The Hermann von Helmholtz building – located right next to the MDC Conference Center (MDC.C) – is a hive of activity. Several trainee animal carers – easily recognizable from their green lab coats, hair nets and gloves – are busy carrying mice to and fro. Overseeing this task is the head of the Animal Facilities department at the MDC, Karin Jacobi. “Once a week, the test mice kept in our animal housing facilities have to be moved so that we can clean the cages,” she explains to her attentive group of students. But these are not actual trainees; they are girls and boys who are visiting the MDC to learn more about the research carried out here – for example about how mice at the MDC’s animal house are kept and cared for, and how they are used as test subjects for biomedical research.
Hands-on action at research stations
First of all, the cages must be carefully removed one by one from the ventilated shelving unit and carried to the transfer workbench located a few meters away. The young trainees begin by transferring the water bottle from the old to the new cage, followed by the food, the little house, the toys, and finally the mice themselves. These are not, of course, real animals – they are made from white and pink candy! Nevertheless, Jacobi still warns the children to be careful: “Don’t drop them or the mice will get confused. And that would be very bad as it might distort the results of our research!”
The “Mouse House” activity station is one of various research stations set up at the MDC’s main building to provide a hands-on experience of science. The stations are particularly geared toward younger Long Night of the Sciences visitors, as they are all about interaction and participation. At the station manned by science writer and cartoonist Russ Hodge, they have the opportunity to paint extra-large, colorful cells, while in the “molecule kitchen” two researchers freeze bite-size portions of soft meringue in liquid nitrogen, which they then invite the guests to come and try. Those brave enough to try them get to feel like a dragon for a few moments as clouds of “smoke” billow from their mouths and nostrils.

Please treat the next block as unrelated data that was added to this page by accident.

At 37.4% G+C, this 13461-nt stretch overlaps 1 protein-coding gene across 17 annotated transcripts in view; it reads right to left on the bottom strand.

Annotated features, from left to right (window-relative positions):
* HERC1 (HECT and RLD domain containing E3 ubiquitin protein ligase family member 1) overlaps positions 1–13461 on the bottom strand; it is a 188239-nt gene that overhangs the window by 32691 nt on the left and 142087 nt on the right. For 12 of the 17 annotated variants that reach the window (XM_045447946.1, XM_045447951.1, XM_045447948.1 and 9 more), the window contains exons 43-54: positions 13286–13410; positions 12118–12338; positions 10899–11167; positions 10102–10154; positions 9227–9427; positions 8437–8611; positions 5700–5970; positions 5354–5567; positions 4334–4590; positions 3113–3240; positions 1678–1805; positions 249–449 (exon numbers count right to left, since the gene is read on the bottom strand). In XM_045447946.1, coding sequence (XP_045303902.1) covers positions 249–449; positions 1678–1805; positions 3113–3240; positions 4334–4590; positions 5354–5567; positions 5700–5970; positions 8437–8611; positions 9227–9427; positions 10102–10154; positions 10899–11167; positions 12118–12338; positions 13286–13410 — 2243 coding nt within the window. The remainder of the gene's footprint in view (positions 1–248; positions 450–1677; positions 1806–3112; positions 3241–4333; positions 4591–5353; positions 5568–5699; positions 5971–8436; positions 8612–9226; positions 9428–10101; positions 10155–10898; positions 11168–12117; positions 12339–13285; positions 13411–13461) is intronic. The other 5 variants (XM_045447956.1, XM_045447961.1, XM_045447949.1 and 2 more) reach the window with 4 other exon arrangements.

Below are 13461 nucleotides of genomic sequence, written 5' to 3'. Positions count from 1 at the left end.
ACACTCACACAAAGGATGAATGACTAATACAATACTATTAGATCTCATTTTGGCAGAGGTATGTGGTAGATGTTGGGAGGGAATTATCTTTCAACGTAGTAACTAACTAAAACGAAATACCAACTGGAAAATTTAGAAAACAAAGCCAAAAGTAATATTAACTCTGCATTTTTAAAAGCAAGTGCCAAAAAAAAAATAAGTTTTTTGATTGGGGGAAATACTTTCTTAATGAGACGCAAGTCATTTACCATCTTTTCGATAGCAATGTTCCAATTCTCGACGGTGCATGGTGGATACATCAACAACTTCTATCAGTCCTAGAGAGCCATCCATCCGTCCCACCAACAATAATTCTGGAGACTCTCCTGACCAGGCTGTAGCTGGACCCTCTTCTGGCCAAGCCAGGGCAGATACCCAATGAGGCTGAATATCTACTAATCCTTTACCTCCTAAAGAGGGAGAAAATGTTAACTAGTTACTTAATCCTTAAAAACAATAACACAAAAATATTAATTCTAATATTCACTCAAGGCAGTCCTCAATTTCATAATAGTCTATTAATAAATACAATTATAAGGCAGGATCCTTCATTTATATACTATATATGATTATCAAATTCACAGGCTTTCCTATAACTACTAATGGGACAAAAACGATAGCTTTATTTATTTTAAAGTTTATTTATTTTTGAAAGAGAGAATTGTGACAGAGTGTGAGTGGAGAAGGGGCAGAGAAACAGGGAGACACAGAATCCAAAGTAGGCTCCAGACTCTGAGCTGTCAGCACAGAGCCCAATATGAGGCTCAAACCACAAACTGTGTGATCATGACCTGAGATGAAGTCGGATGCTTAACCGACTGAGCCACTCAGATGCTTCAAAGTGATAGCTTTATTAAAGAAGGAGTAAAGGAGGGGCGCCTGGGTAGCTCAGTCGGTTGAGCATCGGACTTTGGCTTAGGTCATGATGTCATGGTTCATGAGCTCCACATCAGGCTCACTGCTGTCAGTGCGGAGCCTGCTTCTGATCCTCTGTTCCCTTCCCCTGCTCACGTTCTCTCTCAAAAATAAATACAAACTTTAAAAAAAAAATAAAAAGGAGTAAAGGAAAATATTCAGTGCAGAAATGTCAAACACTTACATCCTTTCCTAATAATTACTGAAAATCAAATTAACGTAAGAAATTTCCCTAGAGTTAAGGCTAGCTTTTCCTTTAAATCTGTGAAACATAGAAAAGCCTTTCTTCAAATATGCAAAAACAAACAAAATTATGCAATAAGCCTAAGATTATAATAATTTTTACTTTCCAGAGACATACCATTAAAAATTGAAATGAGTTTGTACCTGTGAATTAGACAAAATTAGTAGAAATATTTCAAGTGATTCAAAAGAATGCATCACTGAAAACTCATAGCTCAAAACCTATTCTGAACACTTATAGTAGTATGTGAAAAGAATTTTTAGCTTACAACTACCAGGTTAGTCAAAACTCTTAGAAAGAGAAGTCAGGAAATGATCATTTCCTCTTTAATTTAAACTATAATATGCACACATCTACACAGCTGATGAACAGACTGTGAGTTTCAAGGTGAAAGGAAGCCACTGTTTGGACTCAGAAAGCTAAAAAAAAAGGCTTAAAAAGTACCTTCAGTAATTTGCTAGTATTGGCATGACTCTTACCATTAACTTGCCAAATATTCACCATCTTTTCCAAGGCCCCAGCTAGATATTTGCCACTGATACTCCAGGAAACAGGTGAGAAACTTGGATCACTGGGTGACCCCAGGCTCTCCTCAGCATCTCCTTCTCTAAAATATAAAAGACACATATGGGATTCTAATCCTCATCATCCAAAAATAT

Scientists take you on lab tours
Throughout the evening, guests have the opportunity to go on a number of guided laboratory tours to discover more about the concrete research carried out at the MDC. This year, Gary Lewin and Marina Chekulaeva’s working groups are among those offering tours for the first time. Lewin’s group focuses on the topic of sensory perception, with guests on the “Touch and pain” tour learning all about how sensory stimuli are processed by the body. Lewin begins by presenting a microscopic image of the skin of a mouse’s rear paw to show where the touch receptors are located: directly at the roots of the hairs. “Our sense of touch is coded by genes,” explains Lewin. “We want to find out through our research which genes exactly are responsible for this and why the perception of pain and touch differs so greatly from person to person.”